Dessa, a singer-songwriter who is also a rapper and part of Minnesota-based hip-hop collective Doomtree, has spent the last two years exploring the depths of her own heartbreak inside her brain. In her journey to find to find a scientific team to help her, Dessa reached out on Twitter and landed in the hands of a Tampa fan.
One of her “co-investigators” on this scientific journey was Tampa-based neural frequency analyst Penijean Gracefire. As a licensed mental health clinician with a masters degree from the University of South Florida, Gracefire specializes in the field of neurofeedback, a type of biofeedback that measures brain waves to produce a signal that can be used to teach self-regulation of brain function. Basically, you scan a person’s brain to determine the level and location of trauma and create new feedback loops which alter EEG patterns.
Much of Dessa and Gracefire’s work together is detailed in a new book from the Minnesotan, My Own Devices: True Stories from the Road on Music, Science, and Senseless Love (released today).
Gracefire met with Dessa for multiple neurofeedback sessions and later appeared on tour to demonstrate the technology and process in front of audiences at WNYC studios and the Minnesota Orchestra. Gracefire develops educational programs and does clinical research on the real-time neural dynamics of recovery and resiliency, including the neurofeedback program Dessa used. She is also a published author, rides motorcycles, drinks tea, and designs therapeutic interventions using 3D brain imaging technology.
So what does this mean for the rest of us? For those who want to forget or rewire the way we think of someone we loved but can’t?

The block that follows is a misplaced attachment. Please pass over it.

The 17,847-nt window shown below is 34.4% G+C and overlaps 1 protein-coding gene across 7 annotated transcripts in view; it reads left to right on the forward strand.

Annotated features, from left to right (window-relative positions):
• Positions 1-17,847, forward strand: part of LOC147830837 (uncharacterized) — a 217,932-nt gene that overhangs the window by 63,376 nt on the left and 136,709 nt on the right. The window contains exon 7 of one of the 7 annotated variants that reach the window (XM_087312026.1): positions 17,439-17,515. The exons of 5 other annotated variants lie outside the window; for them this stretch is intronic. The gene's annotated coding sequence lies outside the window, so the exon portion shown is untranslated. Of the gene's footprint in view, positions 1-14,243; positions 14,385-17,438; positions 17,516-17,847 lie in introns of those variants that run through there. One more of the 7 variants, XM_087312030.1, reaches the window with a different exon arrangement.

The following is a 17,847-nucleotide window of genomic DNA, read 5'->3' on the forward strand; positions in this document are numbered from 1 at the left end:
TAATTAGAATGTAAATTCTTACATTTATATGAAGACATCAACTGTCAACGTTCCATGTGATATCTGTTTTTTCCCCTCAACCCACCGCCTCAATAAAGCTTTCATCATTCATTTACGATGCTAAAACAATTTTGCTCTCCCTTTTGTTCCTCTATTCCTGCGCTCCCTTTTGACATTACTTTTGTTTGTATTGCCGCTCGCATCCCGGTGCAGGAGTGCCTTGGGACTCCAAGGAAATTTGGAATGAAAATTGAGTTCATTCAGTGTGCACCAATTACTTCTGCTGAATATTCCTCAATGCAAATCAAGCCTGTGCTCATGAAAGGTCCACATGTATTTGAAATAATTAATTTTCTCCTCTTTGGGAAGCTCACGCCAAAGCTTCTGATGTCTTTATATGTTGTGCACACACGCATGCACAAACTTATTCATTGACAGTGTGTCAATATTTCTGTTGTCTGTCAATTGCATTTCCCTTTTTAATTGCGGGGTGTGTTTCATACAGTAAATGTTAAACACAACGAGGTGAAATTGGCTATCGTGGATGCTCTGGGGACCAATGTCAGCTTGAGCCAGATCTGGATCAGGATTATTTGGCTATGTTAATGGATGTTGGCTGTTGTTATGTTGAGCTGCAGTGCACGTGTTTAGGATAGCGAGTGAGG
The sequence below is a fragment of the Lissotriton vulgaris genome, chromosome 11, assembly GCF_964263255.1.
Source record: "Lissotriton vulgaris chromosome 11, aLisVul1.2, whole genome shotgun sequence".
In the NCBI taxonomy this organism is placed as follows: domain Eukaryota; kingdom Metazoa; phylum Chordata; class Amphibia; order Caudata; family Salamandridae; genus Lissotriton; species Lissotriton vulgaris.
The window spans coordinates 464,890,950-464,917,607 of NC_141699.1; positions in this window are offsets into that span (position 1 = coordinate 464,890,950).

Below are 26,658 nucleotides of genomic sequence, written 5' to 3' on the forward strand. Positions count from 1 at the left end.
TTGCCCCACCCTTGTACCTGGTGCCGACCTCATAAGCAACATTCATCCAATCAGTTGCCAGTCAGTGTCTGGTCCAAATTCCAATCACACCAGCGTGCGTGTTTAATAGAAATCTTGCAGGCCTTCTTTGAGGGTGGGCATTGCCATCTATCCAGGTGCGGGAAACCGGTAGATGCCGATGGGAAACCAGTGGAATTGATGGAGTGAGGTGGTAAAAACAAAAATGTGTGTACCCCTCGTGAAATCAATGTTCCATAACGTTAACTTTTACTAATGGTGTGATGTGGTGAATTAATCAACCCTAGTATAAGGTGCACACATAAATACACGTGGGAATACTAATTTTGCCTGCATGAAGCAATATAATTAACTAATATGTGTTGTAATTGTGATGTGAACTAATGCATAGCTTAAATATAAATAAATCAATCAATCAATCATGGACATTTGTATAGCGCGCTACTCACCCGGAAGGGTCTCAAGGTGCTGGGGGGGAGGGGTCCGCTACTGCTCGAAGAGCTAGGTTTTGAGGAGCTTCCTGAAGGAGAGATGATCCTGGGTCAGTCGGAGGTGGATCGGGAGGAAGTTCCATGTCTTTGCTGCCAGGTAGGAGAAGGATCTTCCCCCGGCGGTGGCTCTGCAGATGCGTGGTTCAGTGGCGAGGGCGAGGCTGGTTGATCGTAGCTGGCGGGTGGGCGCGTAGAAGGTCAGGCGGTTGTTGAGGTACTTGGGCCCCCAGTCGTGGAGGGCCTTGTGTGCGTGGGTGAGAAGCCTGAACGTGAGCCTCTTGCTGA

According to Gracefire, “There is no way to completely eliminate the experience. Anyone who is trying to get over a relationship would typically take the recommended approach; do different things with your energy and time, create new experiences, go visit new places."
However, she said, there are people out there who will have more difficulty moving on than others, sometimes due to underlying conditions that are present in our system or environment which impede our ability to shift attention or adapt to a new situation. For those people who don’t have that resiliency to bounce back, seeking help is necessary.
Additional support may be needed, and that’s where neurofeedback can help identify the brain patterns and create more cognitive and emotional flexibility. “Neurofeedback, due to new technological advances, is much more affordable and more available than it was ten years ago,” Gracefire said.
Meaning, with the right therapist and time, you too might be able to rewire your heartbreak.
Dessa’s situation was unique. Distancing herself from the emotions associated with her heartbreak was more difficult than usual because she constantly revisits them while performing music she has written over the years. Her decision to pursue an unusual approach to healing through innovative scientific investigation resulted not only in the emotional changes she desired, but also a great adventure for the rest of us to read.
To read more about Dessa and Penijean’s journey, check out Dessa’s new book My Own Devices: True Stories from the Road on Music, Science, and Senseless Love, and ask your local bookstore if it is carrying the release.